Informant, was a Naval Officer for much of his life (though not any longer), and had gone to the Naval Academy. Though not open to telling me many stories about the Naval Academy Rituals as he thought they were too inappropriate to tell a young lady, he offered to explain a few.
When asked about why these traditions are done, he said this, and elaborated on another tradition:
Informant: Um. One it keeps the guy’s minds off of the fact that they might be homesick.
Informant: It does, you know, they have to start to work together as a group. Not so much shouting but just um [Pause] that you can get in and push and go beyond your limits, you know? [pause] But yeah, everybody does it. Some things I thought were kinda silly like. Only Upperclassmen can use this particular stairwell, and I remember, going back there as a Company Officer, and they were yelling at some Pleeb because he was using that Stairwell, and I says I said: “Why are you yelling at this guy for using this stairwell?” “We’re not supposed to.” “Well, for what reason?” “Because of tradition!” “Well, that’s a pretty short lived tradition [laughter] ’cause just seven years ago, when I was here, they could!” Just goes to show you how traditions go sometimes.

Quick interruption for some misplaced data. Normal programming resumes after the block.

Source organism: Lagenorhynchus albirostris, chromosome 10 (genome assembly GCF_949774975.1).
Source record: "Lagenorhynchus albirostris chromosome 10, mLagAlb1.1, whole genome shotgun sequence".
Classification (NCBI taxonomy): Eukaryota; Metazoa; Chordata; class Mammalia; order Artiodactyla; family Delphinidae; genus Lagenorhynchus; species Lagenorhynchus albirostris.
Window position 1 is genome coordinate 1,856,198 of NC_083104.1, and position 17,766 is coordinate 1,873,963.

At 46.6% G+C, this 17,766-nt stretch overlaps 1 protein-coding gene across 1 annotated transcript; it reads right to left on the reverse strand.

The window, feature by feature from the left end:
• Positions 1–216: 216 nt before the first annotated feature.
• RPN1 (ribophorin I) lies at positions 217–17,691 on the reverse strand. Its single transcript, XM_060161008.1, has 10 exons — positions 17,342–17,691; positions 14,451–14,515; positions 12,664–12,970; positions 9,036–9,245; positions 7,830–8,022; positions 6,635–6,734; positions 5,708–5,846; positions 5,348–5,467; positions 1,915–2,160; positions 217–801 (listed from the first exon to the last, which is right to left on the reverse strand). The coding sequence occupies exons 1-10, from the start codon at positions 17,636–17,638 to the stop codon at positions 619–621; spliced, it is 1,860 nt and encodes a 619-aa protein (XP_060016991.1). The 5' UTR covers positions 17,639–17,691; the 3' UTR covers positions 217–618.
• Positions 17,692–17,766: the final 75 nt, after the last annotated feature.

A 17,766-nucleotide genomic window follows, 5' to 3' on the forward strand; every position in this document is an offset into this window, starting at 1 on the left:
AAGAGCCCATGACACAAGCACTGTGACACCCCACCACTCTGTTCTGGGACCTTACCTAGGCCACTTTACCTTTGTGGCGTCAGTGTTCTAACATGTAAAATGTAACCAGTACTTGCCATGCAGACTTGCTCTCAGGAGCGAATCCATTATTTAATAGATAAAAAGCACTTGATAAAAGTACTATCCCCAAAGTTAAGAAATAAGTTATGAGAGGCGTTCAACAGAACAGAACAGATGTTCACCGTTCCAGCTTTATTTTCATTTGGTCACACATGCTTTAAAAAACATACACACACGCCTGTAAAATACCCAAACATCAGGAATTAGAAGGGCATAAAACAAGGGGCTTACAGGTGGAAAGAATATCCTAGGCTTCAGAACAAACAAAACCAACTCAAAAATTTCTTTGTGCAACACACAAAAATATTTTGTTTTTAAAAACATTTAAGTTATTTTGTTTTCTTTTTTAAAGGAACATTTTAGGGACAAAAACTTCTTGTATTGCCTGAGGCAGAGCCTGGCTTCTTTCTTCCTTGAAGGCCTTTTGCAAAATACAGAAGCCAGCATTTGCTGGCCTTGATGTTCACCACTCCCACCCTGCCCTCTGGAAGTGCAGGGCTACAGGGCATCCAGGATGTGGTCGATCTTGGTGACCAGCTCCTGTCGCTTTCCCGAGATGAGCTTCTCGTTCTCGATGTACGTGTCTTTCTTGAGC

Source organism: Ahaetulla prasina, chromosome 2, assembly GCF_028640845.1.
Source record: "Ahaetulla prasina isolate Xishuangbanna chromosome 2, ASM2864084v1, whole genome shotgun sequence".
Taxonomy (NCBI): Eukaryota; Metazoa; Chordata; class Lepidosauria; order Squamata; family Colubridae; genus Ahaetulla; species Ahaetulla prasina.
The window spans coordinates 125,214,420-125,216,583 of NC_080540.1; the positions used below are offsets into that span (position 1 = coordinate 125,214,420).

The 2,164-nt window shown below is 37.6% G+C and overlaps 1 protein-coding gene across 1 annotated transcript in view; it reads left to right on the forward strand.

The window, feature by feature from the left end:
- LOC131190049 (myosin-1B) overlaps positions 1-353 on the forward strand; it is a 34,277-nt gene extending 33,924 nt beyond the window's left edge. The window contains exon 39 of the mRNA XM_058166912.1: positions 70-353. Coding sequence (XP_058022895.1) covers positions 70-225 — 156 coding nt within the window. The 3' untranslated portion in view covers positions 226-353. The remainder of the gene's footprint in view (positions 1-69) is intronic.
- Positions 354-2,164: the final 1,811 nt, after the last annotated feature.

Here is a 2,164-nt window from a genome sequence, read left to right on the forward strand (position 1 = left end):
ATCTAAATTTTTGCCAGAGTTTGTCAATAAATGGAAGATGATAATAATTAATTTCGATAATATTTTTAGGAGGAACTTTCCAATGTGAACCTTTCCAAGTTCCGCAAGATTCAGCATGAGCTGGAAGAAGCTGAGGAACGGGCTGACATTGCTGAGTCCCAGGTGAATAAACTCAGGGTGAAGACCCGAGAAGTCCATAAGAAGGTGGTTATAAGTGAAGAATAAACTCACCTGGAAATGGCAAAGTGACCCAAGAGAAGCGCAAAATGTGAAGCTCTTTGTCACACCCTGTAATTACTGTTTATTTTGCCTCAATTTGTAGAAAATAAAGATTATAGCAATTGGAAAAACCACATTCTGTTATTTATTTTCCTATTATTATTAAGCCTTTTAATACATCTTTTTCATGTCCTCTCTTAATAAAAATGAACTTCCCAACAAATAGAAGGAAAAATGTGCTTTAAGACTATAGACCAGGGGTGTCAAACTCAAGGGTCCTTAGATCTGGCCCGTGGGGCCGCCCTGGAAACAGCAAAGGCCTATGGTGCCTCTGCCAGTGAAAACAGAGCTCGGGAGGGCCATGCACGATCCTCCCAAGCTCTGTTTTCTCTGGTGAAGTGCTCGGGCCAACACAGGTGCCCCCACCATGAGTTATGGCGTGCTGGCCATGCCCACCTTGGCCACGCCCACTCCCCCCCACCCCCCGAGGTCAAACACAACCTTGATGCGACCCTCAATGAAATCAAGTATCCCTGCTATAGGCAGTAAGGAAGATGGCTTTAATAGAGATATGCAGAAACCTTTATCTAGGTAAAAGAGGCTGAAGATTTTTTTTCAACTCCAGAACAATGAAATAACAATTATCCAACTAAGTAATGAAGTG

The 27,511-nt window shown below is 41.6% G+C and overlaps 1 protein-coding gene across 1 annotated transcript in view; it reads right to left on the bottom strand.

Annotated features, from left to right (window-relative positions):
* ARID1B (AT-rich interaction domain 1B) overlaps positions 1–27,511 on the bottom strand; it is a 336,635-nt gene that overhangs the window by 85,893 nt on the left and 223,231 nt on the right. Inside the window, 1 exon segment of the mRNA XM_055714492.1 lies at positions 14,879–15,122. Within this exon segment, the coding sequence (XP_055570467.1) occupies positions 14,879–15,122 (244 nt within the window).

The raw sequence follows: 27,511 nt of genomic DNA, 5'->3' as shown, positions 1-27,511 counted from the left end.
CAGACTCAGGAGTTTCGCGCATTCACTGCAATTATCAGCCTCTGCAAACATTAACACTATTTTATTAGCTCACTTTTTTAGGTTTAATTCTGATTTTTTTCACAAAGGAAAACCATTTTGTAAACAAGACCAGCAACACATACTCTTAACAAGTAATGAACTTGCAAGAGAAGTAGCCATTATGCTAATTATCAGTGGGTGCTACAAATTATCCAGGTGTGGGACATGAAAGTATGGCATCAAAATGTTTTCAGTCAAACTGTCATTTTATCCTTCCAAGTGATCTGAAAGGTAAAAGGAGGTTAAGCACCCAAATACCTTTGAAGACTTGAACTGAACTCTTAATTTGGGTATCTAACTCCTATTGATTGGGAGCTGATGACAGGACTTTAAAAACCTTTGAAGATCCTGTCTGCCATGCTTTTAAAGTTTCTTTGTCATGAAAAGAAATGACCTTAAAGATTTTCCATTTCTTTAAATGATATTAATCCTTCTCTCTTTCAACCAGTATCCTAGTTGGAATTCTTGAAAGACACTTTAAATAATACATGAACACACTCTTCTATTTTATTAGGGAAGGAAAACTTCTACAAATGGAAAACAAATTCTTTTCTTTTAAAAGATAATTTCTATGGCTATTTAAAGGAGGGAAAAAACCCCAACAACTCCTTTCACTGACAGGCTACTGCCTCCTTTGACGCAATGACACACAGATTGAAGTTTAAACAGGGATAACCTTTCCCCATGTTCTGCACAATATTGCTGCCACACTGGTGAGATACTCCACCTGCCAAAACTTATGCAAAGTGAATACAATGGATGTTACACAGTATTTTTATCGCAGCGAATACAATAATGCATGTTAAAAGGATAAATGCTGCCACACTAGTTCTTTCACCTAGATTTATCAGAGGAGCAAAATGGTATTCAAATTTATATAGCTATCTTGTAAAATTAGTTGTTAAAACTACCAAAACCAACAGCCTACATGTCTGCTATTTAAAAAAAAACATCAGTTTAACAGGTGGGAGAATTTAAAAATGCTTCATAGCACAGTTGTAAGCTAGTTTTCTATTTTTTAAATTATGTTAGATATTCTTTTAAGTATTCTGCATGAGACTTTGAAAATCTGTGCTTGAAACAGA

Author: Right, right.
Informant: Traditions are an excuse for a weak mind.
I feel in looking back on this transcript, that it is interesting to note how when someone is no longer in the system of initiation rituals, such as graduated, or moved on from that group, they then look back on these traditions as silly. However, in the midst of these traditions, they are very important, even if they have changed from their inception to their current versions. Perhaps it is only when someone no longer feels like they belong to a group, that they can then critically analyze their group’s culture; or perhaps it is only when someone is no longer a part of that group, that they feel compelled to criticize the old group.